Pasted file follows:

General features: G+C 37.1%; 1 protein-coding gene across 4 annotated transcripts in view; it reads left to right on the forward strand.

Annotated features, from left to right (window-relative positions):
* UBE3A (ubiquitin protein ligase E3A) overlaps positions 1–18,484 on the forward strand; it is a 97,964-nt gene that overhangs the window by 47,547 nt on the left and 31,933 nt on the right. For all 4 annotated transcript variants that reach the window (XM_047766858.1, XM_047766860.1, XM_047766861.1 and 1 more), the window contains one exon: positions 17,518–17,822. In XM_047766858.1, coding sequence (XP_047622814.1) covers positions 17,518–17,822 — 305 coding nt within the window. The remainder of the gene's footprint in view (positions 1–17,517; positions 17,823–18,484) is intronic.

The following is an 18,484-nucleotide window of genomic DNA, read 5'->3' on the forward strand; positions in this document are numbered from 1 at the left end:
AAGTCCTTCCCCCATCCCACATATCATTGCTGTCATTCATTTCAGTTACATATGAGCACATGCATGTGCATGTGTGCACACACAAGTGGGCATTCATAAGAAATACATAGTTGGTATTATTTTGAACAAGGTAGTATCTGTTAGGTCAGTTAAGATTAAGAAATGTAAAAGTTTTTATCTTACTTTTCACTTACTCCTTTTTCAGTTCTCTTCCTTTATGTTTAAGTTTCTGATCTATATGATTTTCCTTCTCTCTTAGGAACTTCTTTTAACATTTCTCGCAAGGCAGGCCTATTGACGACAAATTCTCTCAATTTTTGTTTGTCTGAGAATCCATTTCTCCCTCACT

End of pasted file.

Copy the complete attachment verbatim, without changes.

General features: G+C 37.1%; 1 protein-coding gene across 4 annotated transcripts in view; it reads left to right on the forward strand.

Annotated features, from left to right (window-relative positions):
* UBE3A (ubiquitin protein ligase E3A) overlaps positions 1–18,484 on the forward strand; it is a 97,964-nt gene that overhangs the window by 47,547 nt on the left and 31,933 nt on the right. For all 4 annotated transcript variants that reach the window (XM_047766858.1, XM_047766860.1, XM_047766861.1 and 1 more), the window contains one exon: positions 17,518–17,822. In XM_047766858.1, coding sequence (XP_047622814.1) covers positions 17,518–17,822 — 305 coding nt within the window. The remainder of the gene's footprint in view (positions 1–17,517; positions 17,823–18,484) is intronic.

The following is an 18,484-nucleotide window of genomic DNA, read 5'->3' on the forward strand; positions in this document are numbered from 1 at the left end:
AAGTCCTTCCCCCATCCCACATATCATTGCTGTCATTCATTTCAGTTACATATGAGCACATGCATGTGCATGTGTGCACACACAAGTGGGCATTCATAAGAAATACATAGTTGGTATTATTTTGAACAAGGTAGTATCTGTTAGGTCAGTTAAGATTAAGAAATGTAAAAGTTTTTATCTTACTTTTCACTTACTCCTTTTTCAGTTCTCTTCCTTTATGTTTAAGTTTCTGATCTATATGATTTTCCTTCTCTCTTAGGAACTTCTTTTAACATTTCTCGCAAGGCAGGCCTATTGACGACAAATTCTCTCAATTTTTGTTTGTCTGAGAATCCATTTCTCCCTCACT